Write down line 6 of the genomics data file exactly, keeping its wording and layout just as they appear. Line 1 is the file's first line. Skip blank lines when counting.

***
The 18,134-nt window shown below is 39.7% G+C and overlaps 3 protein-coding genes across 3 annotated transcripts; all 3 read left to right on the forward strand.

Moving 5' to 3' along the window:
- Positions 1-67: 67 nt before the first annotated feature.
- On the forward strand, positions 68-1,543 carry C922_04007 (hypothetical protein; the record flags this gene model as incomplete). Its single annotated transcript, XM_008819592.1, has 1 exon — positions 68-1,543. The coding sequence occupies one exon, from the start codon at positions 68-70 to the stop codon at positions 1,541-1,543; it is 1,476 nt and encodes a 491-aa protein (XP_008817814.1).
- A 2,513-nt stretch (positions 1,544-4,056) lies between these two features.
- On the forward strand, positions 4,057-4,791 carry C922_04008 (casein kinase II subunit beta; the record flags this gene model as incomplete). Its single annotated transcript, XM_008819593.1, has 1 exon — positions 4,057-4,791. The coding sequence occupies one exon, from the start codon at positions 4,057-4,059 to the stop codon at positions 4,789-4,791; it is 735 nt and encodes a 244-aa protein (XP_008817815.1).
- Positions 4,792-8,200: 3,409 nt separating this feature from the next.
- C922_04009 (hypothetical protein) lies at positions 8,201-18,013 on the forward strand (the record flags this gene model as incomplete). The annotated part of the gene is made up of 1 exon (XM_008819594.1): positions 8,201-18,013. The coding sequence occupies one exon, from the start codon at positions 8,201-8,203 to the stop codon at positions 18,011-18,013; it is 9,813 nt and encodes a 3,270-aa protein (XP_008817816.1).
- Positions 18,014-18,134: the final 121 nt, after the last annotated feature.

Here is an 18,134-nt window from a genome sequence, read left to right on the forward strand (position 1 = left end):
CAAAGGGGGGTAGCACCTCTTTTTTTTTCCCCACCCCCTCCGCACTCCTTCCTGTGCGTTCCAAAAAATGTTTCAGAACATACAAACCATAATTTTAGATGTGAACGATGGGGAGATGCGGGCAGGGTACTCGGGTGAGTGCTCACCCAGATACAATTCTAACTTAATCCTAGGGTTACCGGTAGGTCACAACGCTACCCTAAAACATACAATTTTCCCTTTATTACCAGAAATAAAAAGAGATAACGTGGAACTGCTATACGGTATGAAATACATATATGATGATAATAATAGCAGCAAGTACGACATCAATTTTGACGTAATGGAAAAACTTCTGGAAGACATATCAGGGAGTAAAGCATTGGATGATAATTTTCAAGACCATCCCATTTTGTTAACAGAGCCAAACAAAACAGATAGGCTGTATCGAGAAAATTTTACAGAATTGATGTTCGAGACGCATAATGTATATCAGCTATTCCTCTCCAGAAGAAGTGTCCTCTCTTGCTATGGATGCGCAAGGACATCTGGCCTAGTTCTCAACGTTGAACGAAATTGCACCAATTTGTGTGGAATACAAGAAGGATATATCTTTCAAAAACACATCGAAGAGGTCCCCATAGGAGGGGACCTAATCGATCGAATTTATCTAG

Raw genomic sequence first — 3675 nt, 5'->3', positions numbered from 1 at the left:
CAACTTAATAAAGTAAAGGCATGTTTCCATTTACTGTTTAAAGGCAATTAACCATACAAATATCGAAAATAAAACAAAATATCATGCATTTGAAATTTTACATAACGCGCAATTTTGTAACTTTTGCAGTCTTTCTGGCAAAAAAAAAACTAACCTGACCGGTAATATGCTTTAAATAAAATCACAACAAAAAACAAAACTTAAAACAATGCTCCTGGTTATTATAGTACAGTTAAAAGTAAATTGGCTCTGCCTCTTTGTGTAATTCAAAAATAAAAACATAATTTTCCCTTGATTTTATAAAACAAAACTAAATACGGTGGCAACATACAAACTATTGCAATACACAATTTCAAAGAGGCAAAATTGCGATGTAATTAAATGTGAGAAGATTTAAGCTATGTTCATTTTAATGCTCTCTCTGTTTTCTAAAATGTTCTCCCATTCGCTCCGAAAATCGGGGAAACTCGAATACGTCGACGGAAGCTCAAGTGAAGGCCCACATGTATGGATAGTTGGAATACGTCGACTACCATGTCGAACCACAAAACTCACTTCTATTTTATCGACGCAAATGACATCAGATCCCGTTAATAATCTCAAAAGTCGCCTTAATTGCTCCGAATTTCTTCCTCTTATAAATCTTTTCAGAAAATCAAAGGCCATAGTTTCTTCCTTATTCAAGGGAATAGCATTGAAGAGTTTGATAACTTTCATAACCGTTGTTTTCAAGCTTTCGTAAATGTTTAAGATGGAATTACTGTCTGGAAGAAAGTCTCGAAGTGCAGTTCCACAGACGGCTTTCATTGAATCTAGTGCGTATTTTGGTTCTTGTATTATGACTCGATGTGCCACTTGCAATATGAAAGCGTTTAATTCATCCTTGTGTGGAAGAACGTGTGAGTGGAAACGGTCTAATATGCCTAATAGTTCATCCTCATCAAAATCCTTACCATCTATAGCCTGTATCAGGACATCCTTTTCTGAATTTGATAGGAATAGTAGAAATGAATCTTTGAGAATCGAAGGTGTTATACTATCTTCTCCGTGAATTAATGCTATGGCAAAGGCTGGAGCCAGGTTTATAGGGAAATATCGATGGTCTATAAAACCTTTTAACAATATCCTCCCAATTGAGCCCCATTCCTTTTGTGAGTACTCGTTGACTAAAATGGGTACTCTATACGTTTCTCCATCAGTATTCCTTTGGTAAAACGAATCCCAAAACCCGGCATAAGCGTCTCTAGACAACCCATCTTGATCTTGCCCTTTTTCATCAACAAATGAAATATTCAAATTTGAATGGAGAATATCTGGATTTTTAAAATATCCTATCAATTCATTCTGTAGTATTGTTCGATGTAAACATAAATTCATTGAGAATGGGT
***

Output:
- On the forward strand, positions 4,057-4,791 carry C922_04008 (casein kinase II subunit beta; the record flags this gene model as incomplete). Its single annotated transcript, XM_008819593.1, has 1 exon — positions 4,057-4,791. The coding sequence occupies one exon, from the start codon at positions 4,057-4,059 to the stop codon at positions 4,789-4,791; it is 735 nt and encodes a 244-aa protein (XP_008817815.1).